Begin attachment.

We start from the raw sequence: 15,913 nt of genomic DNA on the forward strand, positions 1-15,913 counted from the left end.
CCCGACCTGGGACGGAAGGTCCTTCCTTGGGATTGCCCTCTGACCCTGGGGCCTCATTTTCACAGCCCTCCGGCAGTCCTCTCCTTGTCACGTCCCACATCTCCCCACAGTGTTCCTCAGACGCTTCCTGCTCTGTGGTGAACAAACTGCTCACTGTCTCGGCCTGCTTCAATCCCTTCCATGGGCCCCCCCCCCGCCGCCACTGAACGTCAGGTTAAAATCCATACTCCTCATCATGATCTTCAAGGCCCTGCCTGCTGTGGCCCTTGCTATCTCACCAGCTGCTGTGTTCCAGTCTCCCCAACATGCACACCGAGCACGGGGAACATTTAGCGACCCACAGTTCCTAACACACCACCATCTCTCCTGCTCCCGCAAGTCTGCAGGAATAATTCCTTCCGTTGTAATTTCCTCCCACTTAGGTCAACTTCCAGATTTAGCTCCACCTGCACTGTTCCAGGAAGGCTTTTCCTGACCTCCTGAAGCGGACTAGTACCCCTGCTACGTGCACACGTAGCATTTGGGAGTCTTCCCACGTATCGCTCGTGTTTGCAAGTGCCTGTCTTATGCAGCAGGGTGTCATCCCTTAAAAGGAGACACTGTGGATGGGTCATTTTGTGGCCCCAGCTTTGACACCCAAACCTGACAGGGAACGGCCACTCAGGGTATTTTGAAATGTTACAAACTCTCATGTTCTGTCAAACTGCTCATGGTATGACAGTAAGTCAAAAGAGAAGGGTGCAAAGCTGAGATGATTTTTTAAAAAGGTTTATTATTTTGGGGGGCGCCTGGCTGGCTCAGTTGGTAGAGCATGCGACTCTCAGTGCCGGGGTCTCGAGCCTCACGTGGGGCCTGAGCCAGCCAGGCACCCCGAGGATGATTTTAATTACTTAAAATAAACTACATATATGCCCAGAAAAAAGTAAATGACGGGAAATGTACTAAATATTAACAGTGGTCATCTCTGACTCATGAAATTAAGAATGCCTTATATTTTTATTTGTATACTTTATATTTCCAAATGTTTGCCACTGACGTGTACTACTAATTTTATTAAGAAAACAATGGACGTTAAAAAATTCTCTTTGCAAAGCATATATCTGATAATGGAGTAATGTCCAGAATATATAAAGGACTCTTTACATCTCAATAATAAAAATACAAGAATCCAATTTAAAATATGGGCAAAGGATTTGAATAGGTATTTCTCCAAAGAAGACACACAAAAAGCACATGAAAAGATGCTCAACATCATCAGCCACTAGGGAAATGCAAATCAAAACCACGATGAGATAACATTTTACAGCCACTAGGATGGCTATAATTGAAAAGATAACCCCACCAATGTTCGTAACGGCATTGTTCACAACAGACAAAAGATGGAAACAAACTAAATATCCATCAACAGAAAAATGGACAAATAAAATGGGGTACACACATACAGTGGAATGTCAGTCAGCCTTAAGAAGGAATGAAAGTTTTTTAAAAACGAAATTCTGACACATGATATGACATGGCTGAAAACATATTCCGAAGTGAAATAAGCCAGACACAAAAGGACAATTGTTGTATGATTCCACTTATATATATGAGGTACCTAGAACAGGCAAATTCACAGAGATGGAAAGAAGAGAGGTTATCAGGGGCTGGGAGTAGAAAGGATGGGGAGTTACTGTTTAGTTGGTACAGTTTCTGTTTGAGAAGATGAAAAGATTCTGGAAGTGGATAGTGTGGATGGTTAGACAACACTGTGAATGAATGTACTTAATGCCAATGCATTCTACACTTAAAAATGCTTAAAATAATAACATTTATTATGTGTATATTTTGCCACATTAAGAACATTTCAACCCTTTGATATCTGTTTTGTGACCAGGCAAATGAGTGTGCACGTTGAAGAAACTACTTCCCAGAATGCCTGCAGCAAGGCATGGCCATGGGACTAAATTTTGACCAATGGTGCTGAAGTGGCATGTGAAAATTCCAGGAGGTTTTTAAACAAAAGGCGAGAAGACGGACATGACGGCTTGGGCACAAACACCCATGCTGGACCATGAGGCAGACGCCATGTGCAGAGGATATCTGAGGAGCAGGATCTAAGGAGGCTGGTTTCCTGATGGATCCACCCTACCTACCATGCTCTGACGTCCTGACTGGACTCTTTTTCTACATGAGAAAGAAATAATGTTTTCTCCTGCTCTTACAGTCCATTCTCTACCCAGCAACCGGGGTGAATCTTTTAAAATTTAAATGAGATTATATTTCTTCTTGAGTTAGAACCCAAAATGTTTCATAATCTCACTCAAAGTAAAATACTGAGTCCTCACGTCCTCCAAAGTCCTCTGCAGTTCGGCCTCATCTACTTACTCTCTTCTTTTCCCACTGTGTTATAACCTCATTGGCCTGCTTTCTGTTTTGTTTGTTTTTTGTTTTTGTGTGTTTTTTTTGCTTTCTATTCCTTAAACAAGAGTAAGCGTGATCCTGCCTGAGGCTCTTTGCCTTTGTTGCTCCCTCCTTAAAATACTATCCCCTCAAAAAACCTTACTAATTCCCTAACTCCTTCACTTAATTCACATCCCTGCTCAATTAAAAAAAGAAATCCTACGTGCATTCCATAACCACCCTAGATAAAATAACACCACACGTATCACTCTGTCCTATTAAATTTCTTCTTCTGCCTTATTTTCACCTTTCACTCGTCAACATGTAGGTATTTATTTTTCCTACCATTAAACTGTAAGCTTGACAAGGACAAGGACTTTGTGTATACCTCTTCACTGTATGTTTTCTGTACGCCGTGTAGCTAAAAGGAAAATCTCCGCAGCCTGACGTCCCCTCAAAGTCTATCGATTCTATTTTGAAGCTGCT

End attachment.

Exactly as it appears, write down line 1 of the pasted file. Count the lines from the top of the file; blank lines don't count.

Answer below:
We start from the raw sequence: 15,913 nt of genomic DNA on the forward strand, positions 1-15,913 counted from the left end.